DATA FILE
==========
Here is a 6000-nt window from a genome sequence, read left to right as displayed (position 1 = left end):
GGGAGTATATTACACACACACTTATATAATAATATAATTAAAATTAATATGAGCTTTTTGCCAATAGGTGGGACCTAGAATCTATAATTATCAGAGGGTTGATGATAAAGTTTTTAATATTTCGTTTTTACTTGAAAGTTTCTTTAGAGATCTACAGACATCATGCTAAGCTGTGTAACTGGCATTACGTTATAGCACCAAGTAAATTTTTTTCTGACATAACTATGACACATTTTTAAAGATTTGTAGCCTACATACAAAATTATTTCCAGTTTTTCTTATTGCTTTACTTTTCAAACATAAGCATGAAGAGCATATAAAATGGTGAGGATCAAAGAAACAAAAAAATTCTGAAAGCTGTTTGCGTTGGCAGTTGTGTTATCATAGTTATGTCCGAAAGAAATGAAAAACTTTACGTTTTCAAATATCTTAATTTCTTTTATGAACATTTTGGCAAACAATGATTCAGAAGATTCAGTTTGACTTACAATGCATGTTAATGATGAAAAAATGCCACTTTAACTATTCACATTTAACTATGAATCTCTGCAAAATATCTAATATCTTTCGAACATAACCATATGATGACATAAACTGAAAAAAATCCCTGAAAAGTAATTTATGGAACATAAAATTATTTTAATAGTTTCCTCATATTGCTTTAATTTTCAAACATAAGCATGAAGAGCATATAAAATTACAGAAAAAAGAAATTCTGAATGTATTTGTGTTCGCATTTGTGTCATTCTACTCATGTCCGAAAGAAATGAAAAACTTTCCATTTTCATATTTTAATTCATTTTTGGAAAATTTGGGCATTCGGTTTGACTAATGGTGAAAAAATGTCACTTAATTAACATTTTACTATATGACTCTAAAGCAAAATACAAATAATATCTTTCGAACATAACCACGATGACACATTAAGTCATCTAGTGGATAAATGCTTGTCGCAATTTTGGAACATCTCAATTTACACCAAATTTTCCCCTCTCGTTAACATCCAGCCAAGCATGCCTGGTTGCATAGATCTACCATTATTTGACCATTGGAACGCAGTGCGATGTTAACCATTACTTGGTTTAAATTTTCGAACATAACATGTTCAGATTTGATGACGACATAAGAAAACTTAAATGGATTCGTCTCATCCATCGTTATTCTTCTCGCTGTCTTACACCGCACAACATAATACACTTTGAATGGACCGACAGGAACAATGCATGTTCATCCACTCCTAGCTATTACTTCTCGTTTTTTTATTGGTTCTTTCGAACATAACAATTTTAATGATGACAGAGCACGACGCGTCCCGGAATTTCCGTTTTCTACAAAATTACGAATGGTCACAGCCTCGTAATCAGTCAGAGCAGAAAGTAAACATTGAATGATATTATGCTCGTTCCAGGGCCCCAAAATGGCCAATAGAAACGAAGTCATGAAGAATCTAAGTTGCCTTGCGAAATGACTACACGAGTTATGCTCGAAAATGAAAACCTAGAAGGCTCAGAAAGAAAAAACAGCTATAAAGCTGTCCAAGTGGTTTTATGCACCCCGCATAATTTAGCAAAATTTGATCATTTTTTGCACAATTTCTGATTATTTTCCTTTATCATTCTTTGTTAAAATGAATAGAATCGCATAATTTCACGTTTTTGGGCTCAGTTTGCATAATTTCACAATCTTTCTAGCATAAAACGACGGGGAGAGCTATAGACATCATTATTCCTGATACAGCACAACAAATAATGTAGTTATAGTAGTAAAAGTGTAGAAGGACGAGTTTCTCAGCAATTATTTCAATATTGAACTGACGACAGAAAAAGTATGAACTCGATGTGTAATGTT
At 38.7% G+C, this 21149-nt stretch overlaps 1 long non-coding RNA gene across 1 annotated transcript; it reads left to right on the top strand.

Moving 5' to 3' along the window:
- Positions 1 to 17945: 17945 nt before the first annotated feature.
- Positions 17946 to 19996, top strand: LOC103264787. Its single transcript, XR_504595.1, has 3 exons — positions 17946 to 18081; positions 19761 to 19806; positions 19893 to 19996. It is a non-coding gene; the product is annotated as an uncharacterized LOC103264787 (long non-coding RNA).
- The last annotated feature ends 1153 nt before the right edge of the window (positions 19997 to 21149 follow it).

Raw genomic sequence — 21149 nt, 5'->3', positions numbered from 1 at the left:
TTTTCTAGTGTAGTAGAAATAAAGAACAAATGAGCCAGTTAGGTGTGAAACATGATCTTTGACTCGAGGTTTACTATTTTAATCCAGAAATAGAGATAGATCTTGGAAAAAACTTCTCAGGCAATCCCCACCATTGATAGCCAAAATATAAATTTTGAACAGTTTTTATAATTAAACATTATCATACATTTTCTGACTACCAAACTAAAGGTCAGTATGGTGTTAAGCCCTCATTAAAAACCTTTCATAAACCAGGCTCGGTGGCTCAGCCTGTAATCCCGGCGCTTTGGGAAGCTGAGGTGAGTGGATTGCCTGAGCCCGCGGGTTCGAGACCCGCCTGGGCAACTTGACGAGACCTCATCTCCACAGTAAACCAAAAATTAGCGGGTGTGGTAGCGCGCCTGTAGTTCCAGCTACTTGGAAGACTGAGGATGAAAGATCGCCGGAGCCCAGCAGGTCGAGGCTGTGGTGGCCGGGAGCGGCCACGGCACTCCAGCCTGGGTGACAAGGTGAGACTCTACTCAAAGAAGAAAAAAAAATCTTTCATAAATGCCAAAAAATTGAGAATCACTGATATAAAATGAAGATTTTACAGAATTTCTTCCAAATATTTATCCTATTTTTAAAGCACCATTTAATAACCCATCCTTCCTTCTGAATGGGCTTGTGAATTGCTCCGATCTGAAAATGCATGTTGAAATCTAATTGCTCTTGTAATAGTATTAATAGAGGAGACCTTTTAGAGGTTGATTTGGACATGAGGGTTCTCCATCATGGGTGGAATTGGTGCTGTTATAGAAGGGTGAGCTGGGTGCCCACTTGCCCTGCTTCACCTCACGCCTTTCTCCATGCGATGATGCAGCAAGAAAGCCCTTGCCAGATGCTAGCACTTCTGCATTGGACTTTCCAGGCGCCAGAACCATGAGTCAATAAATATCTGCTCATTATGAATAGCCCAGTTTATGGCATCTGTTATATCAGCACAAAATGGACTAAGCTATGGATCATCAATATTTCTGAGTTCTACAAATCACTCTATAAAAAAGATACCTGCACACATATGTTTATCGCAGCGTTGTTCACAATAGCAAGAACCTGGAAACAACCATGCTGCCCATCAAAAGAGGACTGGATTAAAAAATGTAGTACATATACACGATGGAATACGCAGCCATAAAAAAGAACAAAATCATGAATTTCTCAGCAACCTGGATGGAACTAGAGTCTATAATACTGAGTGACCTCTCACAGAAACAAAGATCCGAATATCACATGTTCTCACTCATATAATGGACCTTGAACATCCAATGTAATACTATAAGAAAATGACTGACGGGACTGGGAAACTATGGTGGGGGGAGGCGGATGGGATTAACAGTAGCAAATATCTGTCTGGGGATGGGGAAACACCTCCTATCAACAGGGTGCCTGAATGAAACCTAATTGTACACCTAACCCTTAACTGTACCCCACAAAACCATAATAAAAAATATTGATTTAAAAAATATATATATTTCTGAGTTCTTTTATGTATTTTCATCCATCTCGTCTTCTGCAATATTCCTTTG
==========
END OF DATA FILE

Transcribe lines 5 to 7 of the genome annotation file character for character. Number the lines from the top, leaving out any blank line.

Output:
- Positions 1 to 17945: 17945 nt before the first annotated feature.
- Positions 17946 to 19996, top strand: LOC103264787. Its single transcript, XR_504595.1, has 3 exons — positions 17946 to 18081; positions 19761 to 19806; positions 19893 to 19996. It is a non-coding gene; the product is annotated as an uncharacterized LOC103264787 (long non-coding RNA).
- The last annotated feature ends 1153 nt before the right edge of the window (positions 19997 to 21149 follow it).